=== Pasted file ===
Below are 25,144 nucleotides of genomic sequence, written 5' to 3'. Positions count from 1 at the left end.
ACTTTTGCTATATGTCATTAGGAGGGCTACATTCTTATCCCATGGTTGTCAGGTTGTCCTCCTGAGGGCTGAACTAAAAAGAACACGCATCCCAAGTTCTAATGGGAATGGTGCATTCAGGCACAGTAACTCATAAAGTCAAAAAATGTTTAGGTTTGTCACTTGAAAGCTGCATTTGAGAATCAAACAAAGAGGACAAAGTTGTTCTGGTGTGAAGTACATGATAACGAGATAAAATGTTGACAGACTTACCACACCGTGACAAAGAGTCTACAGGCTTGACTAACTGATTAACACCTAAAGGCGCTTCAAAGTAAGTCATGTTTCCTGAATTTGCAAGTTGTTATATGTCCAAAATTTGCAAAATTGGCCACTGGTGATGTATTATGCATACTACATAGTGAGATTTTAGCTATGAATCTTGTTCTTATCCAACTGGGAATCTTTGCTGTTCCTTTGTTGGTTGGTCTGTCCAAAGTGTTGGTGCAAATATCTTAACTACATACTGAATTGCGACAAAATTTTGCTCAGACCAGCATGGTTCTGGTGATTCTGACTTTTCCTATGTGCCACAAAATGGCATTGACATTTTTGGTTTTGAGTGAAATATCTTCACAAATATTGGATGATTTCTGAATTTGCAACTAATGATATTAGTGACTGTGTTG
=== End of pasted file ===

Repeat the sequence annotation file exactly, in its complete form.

Below are 25,144 nucleotides of genomic sequence, written 5' to 3'. Positions count from 1 at the left end.
ACTTTTGCTATATGTCATTAGGAGGGCTACATTCTTATCCCATGGTTGTCAGGTTGTCCTCCTGAGGGCTGAACTAAAAAGAACACGCATCCCAAGTTCTAATGGGAATGGTGCATTCAGGCACAGTAACTCATAAAGTCAAAAAATGTTTAGGTTTGTCACTTGAAAGCTGCATTTGAGAATCAAACAAAGAGGACAAAGTTGTTCTGGTGTGAAGTACATGATAACGAGATAAAATGTTGACAGACTTACCACACCGTGACAAAGAGTCTACAGGCTTGACTAACTGATTAACACCTAAAGGCGCTTCAAAGTAAGTCATGTTTCCTGAATTTGCAAGTTGTTATATGTCCAAAATTTGCAAAATTGGCCACTGGTGATGTATTATGCATACTACATAGTGAGATTTTAGCTATGAATCTTGTTCTTATCCAACTGGGAATCTTTGCTGTTCCTTTGTTGGTTGGTCTGTCCAAAGTGTTGGTGCAAATATCTTAACTACATACTGAATTGCGACAAAATTTTGCTCAGACCAGCATGGTTCTGGTGATTCTGACTTTTCCTATGTGCCACAAAATGGCATTGACATTTTTGGTTTTGAGTGAAATATCTTCACAAATATTGGATGATTTCTGAATTTGCAACTAATGATATTAGTGACTGTGTTG